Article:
For many of us who hold a full time sit down job, our physical activity levels have nearly disappeared from our lives. A recent study looked at an interesting way to put some activity back into a group of sedentary adults lives. The idea was simple: Find out whether wearing casual comfortable clothing affected how much people moved around during the workday.
Most business clothing and shoes are not conducive to movement and actually feel constrictive. For example, if you were a woman wearing high heels you would be less likely to take the stairs versus the elevator. This results in less overall activity and less calories burned.
Everyone in the study was allowed to wear casual shoes and clothes to work. On days they wore casual clothing they burned an average of 10% more calories during the workday and walked more steps and miles.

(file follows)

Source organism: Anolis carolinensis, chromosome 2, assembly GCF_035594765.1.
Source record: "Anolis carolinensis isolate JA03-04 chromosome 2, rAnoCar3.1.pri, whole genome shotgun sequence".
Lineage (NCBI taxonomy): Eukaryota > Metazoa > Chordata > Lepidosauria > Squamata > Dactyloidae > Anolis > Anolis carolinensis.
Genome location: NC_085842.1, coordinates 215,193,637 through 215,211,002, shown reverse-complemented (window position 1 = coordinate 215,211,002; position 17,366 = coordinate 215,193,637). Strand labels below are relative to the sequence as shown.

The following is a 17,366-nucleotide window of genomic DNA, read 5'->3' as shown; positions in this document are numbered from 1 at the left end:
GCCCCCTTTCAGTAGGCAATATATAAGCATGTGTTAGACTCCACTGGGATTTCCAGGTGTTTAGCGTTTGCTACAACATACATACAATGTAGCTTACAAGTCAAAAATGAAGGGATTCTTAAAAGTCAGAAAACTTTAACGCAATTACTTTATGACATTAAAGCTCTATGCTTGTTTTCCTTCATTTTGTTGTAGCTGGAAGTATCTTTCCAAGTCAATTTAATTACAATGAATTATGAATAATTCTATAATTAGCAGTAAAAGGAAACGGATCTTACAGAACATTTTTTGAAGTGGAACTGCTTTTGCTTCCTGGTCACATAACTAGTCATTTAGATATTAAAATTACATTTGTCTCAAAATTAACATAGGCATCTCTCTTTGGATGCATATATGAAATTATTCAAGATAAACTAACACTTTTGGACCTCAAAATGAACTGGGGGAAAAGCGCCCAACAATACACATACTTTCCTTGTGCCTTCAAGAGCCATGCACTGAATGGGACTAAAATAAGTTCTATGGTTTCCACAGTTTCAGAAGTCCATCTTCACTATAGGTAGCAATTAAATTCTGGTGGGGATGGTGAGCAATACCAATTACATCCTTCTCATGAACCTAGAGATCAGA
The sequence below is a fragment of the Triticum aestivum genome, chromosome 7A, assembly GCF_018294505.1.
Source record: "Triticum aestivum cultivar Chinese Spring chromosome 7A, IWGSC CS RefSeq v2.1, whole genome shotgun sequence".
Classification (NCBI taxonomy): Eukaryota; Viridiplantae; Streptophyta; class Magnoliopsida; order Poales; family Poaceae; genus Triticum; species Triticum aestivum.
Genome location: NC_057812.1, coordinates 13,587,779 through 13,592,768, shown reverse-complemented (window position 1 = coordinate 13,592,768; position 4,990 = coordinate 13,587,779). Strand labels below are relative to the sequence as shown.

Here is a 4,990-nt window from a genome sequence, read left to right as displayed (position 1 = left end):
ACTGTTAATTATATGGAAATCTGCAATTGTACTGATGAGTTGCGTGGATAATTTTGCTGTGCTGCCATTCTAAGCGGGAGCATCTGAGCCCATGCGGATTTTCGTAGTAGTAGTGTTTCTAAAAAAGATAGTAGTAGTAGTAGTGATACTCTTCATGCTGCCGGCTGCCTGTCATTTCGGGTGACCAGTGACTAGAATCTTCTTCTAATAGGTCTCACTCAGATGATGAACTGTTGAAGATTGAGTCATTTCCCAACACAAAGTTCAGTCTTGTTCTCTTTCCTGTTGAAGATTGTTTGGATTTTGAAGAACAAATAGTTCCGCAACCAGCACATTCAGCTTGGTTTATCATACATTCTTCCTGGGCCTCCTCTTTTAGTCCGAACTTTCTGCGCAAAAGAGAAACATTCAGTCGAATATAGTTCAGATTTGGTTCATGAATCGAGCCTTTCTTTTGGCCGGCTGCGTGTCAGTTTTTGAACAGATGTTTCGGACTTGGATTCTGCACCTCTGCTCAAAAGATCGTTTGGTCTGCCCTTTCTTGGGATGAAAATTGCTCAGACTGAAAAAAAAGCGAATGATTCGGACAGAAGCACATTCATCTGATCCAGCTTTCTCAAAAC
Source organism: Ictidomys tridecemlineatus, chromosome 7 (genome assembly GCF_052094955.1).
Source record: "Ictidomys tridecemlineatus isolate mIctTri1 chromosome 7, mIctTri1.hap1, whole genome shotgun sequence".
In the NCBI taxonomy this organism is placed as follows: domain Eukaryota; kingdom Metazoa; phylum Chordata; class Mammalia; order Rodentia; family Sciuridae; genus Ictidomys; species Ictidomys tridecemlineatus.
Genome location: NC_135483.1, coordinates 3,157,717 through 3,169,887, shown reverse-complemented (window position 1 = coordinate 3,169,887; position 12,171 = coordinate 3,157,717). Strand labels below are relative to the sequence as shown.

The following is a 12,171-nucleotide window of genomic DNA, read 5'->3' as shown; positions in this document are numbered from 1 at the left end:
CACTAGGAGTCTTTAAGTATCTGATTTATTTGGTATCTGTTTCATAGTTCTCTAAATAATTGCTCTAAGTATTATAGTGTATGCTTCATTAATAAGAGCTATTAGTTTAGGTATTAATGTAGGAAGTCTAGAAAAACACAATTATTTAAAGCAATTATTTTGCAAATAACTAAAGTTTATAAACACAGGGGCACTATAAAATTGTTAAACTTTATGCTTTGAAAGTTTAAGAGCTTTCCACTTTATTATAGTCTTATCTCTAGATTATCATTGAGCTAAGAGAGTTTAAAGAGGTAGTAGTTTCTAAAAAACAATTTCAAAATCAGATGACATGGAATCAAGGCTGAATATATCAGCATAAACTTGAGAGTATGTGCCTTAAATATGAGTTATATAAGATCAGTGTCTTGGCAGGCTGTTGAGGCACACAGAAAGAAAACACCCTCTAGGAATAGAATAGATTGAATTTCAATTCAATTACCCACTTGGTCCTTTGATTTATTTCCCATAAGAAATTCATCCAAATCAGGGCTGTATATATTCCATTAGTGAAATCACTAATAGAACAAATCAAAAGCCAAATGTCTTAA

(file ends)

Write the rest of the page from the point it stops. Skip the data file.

Other studies have used the same protocol and found similar results. Some corporate offices are encouraging dressing down as part of their wellness programs. The facts and figures don’t lie. If you wear casual clothes for 50 weeks you would burn up about 125 more calories per week and 6250 per year. Since 3500 calories are needed to burn one pound of fat, wearing casual clothing to work could prevent an average of 1.8 lbs of fat gain per year.